Eventually, everyone but me was ushered into the ballroom. I sat there alone and waited. Half-asleep from jet-lag and half WIDE AWAKE with excitement, it all began to feel sort of surreal. Here I was, back in my hometown – the last time I lived here, I was 22. It felt like a lifetime ago. I tried to remember who I was back then – a young woman without a roadmap hoping for the best in life.
Finally Aunty May came to get me. We walked out into the giant foyer. There was a kompang ensemble waiting – eleven men playing traditional Malay frame drums made out of dried wood and goathide. I’ve only ever heard them at weddings to mark the arrival of the bride and groom. The sound of the drums filled the giant space and we walked into the ballroom together – they’re so deafeningly loud and joyous sounding they took my breath away. What a way to start a party!
Once inside the ballroom, the kompang band stopped playing and a bagpipe ensemble escorted us up to the front of the ballroom. Bagpipes? I know you’re wondering what bagpipes are doing in Malaysia! Did the band take a left turn at Albuquerque? Where they lost? Not at all – Malaysia still has a strong bagpipe tradition left over from our British colonialists.
Thanks Brits – I loved having bagpipes on my big day!
I walked up to the main table and took my seat next to Mum. She shot me a look that said “Is this for real? who ARE you?” At least I think that’s what her look meant. Maybe it meant “My blood sugar’s low, when’s high tea?”
There was a troupe of Chinese dancers (video below if you’re curious) followed by a very spirited gymnastics presentation that Neena absolutely LOVED. I think if she could’ve she would have loved to join them on stage even if she had no clue what they were going to do next.
Aunty May was announced to address the guests. I have to say – she’s the actual big deal, empowered woman at this event. In my teenage years, Mum and I would drive around with Aunty May delivering boxes of food, bus fare, school uniforms plus a little company and comfort to families in need in our town. We worked under the auspices of the local chapter of the Society of St Vincent de Paul. Our mission was to alleviate hunger and make sure the children stayed in school to hopefully break the cycle of poverty. It was some of the most fulfilling work of my life. Aunty May has gone on to spread her singular brand of no-nonsense, get-it-done, five-language-speaking community activism – dedicating her life to eradicating hunger and poverty, and coming up with innovative ways to address age-old problems in our hometown. Thanks to FB, I see all of her daily activities and initiatives. I’m constantly blown away by her selflessness and the joy with which she works tirelessly for her constituents. I look to her as an inspiration as I strive to find my path to giving back in a way that will be meaningful to me – in all these years since I left home, I’ve yet to find a consistent, fulfilling way to make a small difference in the world the way we did back then.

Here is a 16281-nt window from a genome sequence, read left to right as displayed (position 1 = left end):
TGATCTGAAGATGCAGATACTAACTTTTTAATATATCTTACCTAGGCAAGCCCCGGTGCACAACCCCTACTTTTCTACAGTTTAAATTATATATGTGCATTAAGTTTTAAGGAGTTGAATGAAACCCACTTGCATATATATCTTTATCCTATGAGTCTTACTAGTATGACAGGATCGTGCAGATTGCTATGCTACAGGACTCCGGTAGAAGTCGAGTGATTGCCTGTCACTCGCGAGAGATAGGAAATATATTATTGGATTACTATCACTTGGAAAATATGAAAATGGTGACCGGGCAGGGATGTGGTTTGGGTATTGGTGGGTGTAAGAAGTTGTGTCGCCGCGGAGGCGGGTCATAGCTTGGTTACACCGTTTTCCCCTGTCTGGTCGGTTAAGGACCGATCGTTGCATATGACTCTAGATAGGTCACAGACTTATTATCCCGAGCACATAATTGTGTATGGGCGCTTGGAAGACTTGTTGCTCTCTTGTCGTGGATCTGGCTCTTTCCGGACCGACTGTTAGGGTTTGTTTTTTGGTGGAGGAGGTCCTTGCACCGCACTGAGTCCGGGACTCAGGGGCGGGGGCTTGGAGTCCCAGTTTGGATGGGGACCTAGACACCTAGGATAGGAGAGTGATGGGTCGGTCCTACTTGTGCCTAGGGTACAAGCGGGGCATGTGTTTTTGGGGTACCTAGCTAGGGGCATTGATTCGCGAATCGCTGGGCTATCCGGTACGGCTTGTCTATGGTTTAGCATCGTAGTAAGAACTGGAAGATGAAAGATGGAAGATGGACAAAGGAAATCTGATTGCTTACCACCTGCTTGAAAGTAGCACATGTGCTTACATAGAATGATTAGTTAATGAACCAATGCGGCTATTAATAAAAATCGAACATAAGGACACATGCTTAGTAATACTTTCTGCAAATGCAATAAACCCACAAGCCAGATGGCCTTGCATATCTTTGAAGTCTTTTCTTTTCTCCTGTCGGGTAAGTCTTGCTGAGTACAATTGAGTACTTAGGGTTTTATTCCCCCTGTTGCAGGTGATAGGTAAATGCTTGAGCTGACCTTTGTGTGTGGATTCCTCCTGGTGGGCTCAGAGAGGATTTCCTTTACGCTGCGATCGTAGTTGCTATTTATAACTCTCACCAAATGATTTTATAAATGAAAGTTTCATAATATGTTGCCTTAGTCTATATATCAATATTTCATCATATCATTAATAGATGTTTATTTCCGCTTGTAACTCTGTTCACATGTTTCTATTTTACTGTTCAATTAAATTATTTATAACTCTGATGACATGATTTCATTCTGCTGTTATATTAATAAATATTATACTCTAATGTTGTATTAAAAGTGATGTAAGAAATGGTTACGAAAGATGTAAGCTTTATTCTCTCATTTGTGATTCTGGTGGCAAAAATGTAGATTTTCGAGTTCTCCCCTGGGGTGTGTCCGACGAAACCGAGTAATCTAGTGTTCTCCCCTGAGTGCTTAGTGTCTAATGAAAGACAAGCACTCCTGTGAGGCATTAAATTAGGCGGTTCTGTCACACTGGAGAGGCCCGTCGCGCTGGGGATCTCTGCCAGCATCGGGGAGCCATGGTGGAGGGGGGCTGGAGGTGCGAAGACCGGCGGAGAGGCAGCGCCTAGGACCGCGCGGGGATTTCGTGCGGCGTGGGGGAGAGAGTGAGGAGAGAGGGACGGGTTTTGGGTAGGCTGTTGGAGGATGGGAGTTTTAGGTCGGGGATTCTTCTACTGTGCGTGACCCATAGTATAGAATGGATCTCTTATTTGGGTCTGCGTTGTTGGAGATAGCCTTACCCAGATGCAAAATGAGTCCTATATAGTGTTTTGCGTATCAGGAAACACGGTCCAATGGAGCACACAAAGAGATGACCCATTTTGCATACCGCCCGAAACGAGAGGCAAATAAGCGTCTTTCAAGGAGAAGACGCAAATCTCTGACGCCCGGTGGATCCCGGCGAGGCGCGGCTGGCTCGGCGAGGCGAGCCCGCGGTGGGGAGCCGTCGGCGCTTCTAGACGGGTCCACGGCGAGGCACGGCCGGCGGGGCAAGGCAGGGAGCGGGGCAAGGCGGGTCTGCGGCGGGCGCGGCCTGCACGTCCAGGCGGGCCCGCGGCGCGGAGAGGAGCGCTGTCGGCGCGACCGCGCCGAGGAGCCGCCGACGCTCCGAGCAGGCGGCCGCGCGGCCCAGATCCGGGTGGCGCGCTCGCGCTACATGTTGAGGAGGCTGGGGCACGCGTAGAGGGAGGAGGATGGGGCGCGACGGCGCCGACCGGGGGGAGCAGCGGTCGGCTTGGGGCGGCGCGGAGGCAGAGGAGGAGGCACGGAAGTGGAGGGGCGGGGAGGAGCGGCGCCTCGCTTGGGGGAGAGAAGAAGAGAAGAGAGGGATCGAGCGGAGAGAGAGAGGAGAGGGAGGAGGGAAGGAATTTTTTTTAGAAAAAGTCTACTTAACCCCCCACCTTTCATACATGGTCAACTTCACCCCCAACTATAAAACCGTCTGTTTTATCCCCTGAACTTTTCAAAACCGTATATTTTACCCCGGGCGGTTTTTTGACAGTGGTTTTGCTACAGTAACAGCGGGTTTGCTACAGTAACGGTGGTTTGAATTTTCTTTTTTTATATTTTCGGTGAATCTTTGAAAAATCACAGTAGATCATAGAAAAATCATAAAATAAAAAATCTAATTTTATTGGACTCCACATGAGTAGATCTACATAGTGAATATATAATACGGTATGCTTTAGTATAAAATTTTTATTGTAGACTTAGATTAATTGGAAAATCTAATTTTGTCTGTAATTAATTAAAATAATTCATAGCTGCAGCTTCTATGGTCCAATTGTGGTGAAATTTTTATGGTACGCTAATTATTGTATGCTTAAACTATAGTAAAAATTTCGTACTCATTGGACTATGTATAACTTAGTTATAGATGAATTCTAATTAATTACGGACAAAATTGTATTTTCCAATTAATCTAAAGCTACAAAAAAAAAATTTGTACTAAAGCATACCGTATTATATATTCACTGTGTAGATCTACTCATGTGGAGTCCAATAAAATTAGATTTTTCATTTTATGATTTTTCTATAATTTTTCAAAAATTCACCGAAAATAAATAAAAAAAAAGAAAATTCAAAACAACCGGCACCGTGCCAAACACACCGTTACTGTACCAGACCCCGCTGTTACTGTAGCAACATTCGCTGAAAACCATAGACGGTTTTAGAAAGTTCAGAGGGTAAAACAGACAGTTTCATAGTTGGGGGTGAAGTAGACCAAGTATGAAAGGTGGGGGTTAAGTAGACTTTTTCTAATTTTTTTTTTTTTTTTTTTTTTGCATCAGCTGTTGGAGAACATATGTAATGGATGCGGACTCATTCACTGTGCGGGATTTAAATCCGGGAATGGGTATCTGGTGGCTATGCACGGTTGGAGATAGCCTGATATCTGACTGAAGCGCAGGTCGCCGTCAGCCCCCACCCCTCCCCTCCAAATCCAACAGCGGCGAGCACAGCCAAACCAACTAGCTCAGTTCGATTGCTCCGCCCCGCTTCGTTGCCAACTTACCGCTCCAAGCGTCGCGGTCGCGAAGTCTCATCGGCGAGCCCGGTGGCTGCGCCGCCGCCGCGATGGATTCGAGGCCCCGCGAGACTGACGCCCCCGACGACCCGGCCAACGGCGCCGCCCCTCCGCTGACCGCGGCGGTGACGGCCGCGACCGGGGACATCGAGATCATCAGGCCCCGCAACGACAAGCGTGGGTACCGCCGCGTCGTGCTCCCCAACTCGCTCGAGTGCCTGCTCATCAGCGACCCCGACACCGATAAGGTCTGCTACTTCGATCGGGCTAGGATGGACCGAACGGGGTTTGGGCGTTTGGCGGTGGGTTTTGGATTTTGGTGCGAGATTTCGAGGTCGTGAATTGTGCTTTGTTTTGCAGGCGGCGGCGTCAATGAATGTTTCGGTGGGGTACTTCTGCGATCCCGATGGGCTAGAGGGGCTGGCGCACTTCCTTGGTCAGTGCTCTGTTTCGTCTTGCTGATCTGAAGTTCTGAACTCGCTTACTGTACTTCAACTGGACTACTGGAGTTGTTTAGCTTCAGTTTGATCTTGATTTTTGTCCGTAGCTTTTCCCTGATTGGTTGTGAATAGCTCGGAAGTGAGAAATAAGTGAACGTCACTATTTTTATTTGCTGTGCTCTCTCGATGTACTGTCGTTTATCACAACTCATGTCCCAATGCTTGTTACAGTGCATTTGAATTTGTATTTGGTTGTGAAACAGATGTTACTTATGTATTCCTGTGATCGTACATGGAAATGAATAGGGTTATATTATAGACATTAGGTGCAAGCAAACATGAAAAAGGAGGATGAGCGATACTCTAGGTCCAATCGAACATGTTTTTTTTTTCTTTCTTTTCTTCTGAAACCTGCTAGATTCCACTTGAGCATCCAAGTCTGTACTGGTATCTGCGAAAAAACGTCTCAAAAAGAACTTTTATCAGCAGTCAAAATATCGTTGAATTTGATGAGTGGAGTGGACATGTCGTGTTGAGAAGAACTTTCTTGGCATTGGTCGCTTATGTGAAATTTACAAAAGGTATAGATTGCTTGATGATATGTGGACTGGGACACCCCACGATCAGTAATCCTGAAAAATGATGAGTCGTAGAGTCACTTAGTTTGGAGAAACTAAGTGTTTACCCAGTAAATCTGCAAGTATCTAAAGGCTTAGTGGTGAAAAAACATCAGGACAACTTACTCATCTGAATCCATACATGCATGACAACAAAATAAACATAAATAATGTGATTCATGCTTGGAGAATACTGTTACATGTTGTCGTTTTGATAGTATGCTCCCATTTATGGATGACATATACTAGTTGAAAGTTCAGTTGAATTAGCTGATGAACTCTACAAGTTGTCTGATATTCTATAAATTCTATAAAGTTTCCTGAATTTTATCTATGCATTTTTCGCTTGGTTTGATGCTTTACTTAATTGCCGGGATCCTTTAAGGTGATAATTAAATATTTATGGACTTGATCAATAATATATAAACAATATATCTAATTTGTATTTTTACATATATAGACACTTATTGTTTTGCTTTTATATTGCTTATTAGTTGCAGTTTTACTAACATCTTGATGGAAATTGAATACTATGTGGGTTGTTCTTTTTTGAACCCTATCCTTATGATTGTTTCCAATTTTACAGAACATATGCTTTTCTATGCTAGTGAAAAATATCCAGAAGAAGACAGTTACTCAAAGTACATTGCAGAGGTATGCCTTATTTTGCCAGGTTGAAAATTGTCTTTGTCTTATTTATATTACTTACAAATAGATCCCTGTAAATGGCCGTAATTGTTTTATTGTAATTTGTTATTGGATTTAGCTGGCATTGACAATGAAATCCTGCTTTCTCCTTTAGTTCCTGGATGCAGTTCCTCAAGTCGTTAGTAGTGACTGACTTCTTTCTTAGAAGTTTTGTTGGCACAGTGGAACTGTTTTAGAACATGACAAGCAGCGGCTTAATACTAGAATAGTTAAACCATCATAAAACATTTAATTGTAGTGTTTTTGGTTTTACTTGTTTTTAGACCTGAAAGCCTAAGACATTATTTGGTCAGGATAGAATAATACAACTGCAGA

YB Mary Josephine Prittam Singh (her official title and name) spoke about Auria’s Malaysian Kitchen. She talked about how I was a Seremban girl and how it was a Seremban girl that went to NY and came home with these two awards. I began to understand the pride of my hometown and what it meant to them. I always say “I’m a little chicken from Seremban”, and that’s true but small-town Seremban was now on the map!